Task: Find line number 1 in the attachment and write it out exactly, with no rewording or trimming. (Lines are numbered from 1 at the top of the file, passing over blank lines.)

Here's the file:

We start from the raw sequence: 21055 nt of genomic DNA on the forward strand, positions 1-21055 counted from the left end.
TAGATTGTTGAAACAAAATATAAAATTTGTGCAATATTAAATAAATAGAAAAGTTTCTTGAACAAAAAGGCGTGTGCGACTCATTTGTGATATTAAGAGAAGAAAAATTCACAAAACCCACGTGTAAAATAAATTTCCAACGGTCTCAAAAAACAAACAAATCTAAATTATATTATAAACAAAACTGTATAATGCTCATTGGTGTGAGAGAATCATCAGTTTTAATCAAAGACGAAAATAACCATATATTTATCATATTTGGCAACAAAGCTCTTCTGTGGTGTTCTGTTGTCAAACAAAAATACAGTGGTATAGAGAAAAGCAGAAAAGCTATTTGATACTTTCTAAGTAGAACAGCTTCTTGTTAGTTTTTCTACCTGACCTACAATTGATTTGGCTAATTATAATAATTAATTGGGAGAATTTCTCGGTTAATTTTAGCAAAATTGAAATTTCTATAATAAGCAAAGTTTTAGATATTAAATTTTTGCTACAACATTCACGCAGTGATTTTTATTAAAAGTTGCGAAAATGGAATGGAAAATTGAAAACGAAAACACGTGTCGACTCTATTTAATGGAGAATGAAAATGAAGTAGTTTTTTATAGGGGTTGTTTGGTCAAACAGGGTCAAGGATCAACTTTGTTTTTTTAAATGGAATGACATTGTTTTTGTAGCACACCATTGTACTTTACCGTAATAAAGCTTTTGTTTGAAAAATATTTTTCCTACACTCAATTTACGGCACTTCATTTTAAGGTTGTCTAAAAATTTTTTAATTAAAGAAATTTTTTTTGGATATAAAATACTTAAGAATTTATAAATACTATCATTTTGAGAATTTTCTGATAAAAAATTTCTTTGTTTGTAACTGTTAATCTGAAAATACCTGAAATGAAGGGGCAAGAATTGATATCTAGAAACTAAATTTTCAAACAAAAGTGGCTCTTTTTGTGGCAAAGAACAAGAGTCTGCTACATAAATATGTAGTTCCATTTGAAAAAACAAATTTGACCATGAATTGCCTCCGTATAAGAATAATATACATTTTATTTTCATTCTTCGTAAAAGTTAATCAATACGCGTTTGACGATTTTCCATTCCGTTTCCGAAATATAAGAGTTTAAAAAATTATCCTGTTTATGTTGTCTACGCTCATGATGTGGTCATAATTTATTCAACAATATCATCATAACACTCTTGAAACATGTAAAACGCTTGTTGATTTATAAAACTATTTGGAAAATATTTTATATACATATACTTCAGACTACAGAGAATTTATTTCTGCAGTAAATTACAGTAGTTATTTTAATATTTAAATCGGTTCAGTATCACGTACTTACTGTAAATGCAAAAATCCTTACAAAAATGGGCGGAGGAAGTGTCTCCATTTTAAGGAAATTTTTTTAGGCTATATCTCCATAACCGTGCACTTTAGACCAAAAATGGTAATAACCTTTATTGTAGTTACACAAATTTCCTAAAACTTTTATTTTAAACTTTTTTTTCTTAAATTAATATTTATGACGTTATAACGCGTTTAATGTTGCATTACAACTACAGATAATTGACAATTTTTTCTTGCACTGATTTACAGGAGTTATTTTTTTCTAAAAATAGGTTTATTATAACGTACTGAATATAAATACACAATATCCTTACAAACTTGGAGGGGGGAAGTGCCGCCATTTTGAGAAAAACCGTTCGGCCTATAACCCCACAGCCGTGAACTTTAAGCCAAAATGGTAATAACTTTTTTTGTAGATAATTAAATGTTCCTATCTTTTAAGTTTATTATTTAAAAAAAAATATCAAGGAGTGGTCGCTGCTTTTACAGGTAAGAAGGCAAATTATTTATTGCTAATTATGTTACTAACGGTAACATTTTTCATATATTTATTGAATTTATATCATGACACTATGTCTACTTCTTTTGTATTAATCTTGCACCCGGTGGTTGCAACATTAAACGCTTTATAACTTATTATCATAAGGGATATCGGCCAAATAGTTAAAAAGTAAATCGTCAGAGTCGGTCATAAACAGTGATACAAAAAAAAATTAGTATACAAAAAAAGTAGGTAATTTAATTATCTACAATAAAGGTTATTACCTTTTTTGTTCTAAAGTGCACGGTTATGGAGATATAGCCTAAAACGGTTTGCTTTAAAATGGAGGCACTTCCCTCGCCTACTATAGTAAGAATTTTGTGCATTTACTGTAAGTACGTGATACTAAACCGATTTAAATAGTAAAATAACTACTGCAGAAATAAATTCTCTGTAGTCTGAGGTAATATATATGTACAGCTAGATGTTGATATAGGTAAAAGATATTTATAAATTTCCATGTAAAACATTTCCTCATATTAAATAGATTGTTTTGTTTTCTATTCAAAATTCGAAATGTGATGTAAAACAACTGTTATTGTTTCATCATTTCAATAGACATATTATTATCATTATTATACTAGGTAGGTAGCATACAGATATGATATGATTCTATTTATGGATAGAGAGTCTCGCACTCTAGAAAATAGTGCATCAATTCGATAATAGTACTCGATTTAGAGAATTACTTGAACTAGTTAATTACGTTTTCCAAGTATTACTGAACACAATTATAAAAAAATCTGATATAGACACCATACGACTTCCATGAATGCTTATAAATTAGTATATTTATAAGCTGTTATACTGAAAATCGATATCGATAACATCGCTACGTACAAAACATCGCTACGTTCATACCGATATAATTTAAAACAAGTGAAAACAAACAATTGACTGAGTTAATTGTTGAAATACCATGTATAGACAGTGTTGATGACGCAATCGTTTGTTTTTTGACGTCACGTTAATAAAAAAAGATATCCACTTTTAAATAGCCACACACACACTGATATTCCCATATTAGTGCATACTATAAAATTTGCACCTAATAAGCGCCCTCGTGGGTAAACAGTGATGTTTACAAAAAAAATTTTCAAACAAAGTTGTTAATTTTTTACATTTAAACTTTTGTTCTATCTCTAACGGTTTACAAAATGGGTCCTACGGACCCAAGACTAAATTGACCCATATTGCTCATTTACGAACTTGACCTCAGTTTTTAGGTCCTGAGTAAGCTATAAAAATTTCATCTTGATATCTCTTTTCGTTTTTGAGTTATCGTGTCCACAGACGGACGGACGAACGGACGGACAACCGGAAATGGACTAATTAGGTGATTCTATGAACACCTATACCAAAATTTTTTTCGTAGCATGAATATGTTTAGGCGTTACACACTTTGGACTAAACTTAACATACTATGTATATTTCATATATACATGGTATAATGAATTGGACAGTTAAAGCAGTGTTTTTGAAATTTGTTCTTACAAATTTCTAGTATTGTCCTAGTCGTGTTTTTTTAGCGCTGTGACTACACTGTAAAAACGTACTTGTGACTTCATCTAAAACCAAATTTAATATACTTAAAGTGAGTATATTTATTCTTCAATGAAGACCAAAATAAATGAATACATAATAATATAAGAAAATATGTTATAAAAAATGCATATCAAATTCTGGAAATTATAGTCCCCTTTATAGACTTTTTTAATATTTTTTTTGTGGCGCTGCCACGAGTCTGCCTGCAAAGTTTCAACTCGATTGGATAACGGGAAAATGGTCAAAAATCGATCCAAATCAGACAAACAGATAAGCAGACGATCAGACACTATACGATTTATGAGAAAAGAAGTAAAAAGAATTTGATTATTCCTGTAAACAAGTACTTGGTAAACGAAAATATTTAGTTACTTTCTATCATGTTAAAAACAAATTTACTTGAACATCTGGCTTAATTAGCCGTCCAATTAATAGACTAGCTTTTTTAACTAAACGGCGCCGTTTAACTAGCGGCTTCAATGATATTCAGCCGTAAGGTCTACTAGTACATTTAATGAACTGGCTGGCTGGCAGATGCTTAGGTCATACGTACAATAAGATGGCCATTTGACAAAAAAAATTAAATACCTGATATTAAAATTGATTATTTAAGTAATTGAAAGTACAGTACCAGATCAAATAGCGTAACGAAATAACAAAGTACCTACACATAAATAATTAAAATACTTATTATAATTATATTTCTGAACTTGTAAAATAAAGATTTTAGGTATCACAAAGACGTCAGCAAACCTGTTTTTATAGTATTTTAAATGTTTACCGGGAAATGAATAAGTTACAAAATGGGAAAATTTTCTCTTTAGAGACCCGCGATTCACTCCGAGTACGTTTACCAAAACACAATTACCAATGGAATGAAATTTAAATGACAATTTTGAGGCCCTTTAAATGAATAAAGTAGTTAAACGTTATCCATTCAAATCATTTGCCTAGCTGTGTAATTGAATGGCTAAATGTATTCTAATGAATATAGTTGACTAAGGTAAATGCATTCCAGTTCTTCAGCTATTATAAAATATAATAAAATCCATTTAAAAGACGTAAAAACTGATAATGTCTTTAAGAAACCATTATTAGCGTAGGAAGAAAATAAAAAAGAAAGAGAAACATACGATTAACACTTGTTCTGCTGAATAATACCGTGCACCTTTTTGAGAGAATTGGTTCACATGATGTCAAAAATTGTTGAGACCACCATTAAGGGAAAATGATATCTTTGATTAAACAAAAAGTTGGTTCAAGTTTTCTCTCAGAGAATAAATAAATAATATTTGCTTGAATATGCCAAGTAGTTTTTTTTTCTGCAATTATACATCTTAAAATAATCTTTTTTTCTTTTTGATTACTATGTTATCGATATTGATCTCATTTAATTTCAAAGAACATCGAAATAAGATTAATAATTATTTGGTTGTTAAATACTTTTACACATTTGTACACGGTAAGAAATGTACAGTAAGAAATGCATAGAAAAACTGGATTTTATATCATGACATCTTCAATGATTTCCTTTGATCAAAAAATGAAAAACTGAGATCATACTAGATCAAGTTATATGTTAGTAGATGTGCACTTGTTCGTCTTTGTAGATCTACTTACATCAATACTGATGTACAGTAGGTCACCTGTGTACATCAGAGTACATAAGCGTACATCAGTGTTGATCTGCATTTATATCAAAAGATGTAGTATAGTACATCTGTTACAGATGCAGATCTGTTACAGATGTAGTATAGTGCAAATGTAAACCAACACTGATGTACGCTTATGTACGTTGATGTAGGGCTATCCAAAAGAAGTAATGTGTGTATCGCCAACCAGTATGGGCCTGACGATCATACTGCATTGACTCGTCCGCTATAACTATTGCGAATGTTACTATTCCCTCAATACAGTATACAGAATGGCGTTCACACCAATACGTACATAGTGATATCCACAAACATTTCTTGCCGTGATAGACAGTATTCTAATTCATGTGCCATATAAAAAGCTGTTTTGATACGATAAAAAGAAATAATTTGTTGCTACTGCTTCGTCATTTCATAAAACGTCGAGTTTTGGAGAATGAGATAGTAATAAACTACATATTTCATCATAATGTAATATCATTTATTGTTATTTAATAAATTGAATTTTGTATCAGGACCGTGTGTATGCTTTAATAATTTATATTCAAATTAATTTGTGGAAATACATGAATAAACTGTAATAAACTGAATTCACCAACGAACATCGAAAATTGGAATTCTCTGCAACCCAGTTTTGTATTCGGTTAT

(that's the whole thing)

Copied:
We start from the raw sequence: 21055 nt of genomic DNA on the forward strand, positions 1-21055 counted from the left end.